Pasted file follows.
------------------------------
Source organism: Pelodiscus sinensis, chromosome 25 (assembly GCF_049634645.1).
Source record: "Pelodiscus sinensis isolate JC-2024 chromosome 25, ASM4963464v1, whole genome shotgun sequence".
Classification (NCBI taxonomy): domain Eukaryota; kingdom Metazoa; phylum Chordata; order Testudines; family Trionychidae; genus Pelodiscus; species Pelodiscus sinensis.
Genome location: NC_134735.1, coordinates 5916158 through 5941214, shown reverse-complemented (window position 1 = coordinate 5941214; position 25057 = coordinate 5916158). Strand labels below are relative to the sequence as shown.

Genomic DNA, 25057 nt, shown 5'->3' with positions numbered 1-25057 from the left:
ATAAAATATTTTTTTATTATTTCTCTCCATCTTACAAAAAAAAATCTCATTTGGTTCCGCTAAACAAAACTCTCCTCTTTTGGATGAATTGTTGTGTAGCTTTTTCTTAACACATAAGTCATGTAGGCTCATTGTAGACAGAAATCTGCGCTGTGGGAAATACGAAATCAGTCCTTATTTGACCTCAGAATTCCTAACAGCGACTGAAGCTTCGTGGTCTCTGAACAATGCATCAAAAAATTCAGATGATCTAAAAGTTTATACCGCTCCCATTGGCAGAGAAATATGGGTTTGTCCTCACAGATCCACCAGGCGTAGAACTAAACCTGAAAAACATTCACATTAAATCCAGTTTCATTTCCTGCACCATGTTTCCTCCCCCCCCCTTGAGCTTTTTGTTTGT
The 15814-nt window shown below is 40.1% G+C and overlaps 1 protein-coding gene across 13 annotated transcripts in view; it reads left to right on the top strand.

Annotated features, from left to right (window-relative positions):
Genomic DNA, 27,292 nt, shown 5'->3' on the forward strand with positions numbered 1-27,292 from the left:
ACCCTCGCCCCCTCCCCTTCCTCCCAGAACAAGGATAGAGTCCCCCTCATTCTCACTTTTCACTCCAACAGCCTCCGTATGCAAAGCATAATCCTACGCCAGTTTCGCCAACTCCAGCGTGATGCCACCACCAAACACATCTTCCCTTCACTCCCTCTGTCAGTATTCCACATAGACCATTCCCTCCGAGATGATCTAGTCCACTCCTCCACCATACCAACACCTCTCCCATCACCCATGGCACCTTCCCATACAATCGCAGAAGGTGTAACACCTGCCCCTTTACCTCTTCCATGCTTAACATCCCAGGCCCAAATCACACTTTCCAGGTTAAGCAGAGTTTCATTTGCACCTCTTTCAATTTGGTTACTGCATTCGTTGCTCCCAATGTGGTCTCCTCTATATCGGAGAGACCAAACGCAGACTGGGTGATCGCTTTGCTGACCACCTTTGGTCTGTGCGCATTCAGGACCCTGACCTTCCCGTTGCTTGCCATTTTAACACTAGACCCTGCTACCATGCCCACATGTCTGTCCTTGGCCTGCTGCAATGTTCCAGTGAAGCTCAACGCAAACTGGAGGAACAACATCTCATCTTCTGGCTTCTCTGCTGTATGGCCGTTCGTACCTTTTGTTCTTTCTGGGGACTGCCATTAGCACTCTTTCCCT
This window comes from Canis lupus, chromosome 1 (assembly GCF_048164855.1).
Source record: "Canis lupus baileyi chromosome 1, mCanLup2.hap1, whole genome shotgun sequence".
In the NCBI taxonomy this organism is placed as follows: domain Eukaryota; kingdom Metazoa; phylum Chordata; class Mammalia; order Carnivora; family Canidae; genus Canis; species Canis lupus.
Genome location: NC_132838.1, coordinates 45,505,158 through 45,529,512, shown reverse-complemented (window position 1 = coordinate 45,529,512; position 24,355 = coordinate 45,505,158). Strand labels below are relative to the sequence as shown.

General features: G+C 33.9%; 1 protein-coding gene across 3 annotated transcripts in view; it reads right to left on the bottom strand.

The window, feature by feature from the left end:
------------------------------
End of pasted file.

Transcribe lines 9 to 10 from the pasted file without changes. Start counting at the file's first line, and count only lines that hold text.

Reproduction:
Genomic DNA, 27,292 nt, shown 5'->3' on the forward strand with positions numbered 1-27,292 from the left:
ACCCTCGCCCCCTCCCCTTCCTCCCAGAACAAGGATAGAGTCCCCCTCATTCTCACTTTTCACTCCAACAGCCTCCGTATGCAAAGCATAATCCTACGCCAGTTTCGCCAACTCCAGCGTGATGCCACCACCAAACACATCTTCCCTTCACTCCCTCTGTCAGTATTCCACATAGACCATTCCCTCCGAGATGATCTAGTCCACTCCTCCACCATACCAACACCTCTCCCATCACCCATGGCACCTTCCCATACAATCGCAGAAGGTGTAACACCTGCCCCTTTACCTCTTCCATGCTTAACATCCCAGGCCCAAATCACACTTTCCAGGTTAAGCAGAGTTTCATTTGCACCTCTTTCAATTTGGTTACTGCATTCGTTGCTCCCAATGTGGTCTCCTCTATATCGGAGAGACCAAACGCAGACTGGGTGATCGCTTTGCTGACCACCTTTGGTCTGTGCGCATTCAGGACCCTGACCTTCCCGTTGCTTGCCATTTTAACACTAGACCCTGCTACCATGCCCACATGTCTGTCCTTGGCCTGCTGCAATGTTCCAGTGAAGCTCAACGCAAACTGGAGGAACAACATCTCATCTTCTGGCTTCTCTGCTGTATGGCCGTTCGTACCTTTTGTTCTTTCTGGGGACTGCCATTAGCACTCTTTCCCT